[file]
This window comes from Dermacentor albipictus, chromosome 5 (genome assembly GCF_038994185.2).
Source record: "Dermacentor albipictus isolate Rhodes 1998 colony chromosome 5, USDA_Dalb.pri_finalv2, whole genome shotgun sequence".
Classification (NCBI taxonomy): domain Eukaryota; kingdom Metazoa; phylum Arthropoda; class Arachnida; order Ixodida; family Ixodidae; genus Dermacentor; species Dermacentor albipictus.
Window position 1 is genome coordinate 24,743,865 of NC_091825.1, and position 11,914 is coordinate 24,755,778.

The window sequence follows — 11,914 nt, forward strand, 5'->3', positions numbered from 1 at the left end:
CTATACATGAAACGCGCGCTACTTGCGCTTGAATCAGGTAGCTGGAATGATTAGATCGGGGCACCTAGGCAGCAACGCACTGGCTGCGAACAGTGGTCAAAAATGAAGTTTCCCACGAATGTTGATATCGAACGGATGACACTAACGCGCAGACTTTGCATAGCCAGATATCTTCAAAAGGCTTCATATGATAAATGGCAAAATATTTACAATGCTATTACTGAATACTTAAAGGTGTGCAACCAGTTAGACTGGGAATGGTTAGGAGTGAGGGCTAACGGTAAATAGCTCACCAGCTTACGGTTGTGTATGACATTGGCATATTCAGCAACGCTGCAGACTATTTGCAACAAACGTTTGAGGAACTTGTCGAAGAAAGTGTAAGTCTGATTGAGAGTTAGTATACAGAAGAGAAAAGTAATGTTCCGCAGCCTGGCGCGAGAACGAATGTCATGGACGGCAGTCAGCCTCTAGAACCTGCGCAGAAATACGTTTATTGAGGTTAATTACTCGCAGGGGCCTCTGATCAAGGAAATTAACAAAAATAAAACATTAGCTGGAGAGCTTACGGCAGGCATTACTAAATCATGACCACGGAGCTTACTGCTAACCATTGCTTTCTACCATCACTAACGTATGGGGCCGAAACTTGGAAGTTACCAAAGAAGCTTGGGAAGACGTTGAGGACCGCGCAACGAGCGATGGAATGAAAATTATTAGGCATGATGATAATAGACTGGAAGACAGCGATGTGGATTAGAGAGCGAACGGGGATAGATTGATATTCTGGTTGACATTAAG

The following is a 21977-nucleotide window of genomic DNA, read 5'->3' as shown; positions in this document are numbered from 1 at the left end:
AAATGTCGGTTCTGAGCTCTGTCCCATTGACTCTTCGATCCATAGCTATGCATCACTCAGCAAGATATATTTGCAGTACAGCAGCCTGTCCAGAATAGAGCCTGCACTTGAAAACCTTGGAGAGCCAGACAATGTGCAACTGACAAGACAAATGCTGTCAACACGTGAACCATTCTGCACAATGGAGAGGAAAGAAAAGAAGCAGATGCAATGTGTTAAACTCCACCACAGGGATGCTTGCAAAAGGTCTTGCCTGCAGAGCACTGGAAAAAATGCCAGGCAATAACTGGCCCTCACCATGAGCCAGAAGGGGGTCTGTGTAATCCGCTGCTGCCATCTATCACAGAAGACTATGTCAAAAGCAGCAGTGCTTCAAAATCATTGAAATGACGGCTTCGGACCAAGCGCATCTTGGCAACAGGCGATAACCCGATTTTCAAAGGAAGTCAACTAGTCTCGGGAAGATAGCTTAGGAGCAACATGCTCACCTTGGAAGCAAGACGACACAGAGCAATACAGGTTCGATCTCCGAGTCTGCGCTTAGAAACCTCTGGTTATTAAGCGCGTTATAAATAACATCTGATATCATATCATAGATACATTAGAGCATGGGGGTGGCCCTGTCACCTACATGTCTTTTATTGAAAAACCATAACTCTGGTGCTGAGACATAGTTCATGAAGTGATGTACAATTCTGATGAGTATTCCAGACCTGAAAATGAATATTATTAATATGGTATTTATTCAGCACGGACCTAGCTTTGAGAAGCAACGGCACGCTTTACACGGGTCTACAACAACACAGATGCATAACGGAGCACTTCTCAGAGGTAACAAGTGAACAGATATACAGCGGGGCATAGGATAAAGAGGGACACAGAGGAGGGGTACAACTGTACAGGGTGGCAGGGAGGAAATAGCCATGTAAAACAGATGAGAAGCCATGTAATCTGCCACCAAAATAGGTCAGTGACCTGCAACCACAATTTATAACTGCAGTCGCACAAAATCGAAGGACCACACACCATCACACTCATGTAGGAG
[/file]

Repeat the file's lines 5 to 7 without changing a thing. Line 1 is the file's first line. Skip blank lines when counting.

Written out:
The window sequence follows — 11,914 nt, forward strand, 5'->3', positions numbered from 1 at the left end:
CTATACATGAAACGCGCGCTACTTGCGCTTGAATCAGGTAGCTGGAATGATTAGATCGGGGCACCTAGGCAGCAACGCACTGGCTGCGAACAGTGGTCAAAAATGAAGTTTCCCACGAATGTTGATATCGAACGGATGACACTAACGCGCAGACTTTGCATAGCCAGATATCTTCAAAAGGCTTCATATGATAAATGGCAAAATATTTACAATGCTATTACTGAATACTTAAAGGTGTGCAACCAGTTAGACTGGGAATGGTTAGGAGTGAGGGCTAACGGTAAATAGCTCACCAGCTTACGGTTGTGTATGACATTGGCATATTCAGCAACGCTGCAGACTATTTGCAACAAACGTTTGAGGAACTTGTCGAAGAAAGTGTAAGTCTGATTGAGAGTTAGTATACAGAAGAGAAAAGTAATGTTCCGCAGCCTGGCGCGAGAACGAATGTCATGGACGGCAGTCAGCCTCTAGAACCTGCGCAGAAATACGTTTATTGAGGTTAATTACTCGCAGGGGCCTCTGATCAAGGAAATTAACAAAAATAAAACATTAGCTGGAGAGCTTACGGCAGGCATTACTAAATCATGACCACGGAGCTTACTGCTAACCATTGCTTTCTACCATCACTAACGTATGGGGCCGAAACTTGGAAGTTACCAAAGAAGCTTGGGAAGACGTTGAGGACCGCGCAACGAGCGATGGAATGAAAATTATTAGGCATGATGATAATAGACTGGAAGACAGCGATGTGGATTAGAGAGCGAACGGGGATAGATTGATATTCTGGTTGACATTAAG

The following is a 21977-nucleotide window of genomic DNA, read 5'->3' as shown; positions in this document are numbered from 1 at the left end: